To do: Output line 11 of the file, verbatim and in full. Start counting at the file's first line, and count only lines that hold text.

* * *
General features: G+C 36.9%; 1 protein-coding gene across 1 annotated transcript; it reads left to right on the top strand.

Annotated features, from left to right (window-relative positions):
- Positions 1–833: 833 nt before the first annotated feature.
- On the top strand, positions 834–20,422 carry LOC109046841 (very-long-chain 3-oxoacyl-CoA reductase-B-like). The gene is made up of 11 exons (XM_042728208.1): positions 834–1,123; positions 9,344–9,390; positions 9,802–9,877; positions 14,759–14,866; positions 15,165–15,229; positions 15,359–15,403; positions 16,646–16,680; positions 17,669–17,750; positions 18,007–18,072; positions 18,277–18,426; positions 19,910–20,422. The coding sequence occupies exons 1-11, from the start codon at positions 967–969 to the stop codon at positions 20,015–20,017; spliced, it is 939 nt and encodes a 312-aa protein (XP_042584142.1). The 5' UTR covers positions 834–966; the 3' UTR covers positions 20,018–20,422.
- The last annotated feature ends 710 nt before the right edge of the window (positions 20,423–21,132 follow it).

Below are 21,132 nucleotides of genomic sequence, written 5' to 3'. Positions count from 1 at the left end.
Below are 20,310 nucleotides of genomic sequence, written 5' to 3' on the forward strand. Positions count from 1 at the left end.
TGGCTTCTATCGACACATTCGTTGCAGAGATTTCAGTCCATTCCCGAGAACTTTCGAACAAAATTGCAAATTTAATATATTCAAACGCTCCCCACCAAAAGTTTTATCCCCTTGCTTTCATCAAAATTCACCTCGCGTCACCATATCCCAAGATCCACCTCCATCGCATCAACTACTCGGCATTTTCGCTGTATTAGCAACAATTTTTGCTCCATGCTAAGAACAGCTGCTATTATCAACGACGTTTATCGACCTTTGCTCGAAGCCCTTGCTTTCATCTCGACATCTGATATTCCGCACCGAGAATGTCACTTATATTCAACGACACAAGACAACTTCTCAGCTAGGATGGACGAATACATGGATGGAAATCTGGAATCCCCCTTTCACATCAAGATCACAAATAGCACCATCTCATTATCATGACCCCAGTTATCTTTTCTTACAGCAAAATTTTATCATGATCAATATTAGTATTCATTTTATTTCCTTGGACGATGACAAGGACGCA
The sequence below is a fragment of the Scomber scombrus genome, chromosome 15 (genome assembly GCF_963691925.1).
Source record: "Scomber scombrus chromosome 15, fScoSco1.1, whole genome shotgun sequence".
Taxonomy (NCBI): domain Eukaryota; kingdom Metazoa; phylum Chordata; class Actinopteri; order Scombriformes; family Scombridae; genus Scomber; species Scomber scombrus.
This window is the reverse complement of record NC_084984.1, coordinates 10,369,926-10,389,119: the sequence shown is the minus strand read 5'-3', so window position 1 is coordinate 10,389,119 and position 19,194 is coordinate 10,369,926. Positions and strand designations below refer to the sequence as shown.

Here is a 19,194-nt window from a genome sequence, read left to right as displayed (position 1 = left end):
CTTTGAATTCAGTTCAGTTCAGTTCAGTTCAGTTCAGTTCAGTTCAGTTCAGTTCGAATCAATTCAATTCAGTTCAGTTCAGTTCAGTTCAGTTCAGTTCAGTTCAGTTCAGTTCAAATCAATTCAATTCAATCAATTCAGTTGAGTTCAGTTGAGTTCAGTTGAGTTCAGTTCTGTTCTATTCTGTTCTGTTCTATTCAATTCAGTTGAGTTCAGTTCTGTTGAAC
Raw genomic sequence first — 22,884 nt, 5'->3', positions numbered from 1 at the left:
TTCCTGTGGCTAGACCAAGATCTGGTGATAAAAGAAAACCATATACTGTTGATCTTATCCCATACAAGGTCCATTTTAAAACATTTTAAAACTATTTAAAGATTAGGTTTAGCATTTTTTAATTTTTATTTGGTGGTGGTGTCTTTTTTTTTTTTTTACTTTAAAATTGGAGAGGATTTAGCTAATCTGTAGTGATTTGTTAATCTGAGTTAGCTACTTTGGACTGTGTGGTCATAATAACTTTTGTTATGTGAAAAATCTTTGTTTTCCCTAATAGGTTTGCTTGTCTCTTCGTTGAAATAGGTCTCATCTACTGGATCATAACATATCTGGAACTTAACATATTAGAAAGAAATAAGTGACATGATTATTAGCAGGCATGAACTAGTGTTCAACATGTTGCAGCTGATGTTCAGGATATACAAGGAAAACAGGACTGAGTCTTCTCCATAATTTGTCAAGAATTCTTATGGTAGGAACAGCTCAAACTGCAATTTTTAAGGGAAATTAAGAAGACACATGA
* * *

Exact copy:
Taxonomy (NCBI): domain Eukaryota; kingdom Metazoa; phylum Chordata; class Actinopteri; order Scombriformes; family Scombridae; genus Scomber; species Scomber scombrus.